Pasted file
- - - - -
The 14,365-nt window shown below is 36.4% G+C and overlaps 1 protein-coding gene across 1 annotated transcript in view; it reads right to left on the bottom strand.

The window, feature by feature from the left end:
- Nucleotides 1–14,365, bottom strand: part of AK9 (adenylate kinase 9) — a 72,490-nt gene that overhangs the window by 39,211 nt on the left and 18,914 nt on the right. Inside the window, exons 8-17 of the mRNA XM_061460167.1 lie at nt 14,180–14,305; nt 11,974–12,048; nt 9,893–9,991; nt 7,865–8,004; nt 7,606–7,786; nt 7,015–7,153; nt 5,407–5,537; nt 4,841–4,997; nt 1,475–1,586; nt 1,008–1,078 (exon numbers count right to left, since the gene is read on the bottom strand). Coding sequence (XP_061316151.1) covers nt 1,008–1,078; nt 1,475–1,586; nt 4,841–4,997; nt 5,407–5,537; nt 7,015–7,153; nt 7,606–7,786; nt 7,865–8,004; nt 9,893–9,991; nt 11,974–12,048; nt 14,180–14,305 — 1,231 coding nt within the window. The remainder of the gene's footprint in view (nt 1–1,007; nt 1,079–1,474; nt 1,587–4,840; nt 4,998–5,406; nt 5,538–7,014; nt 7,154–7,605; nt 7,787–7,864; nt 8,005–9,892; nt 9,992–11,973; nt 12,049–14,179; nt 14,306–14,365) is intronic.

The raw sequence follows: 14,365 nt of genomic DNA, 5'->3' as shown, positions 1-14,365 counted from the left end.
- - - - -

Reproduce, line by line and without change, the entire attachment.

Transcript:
The 14,365-nt window shown below is 36.4% G+C and overlaps 1 protein-coding gene across 1 annotated transcript in view; it reads right to left on the bottom strand.

The window, feature by feature from the left end:
- Nucleotides 1–14,365, bottom strand: part of AK9 (adenylate kinase 9) — a 72,490-nt gene that overhangs the window by 39,211 nt on the left and 18,914 nt on the right. Inside the window, exons 8-17 of the mRNA XM_061460167.1 lie at nt 14,180–14,305; nt 11,974–12,048; nt 9,893–9,991; nt 7,865–8,004; nt 7,606–7,786; nt 7,015–7,153; nt 5,407–5,537; nt 4,841–4,997; nt 1,475–1,586; nt 1,008–1,078 (exon numbers count right to left, since the gene is read on the bottom strand). Coding sequence (XP_061316151.1) covers nt 1,008–1,078; nt 1,475–1,586; nt 4,841–4,997; nt 5,407–5,537; nt 7,015–7,153; nt 7,606–7,786; nt 7,865–8,004; nt 9,893–9,991; nt 11,974–12,048; nt 14,180–14,305 — 1,231 coding nt within the window. The remainder of the gene's footprint in view (nt 1–1,007; nt 1,079–1,474; nt 1,587–4,840; nt 4,998–5,406; nt 5,538–7,014; nt 7,154–7,605; nt 7,787–7,864; nt 8,005–9,892; nt 9,992–11,973; nt 12,049–14,179; nt 14,306–14,365) is intronic.

The raw sequence follows: 14,365 nt of genomic DNA, 5'->3' as shown, positions 1-14,365 counted from the left end.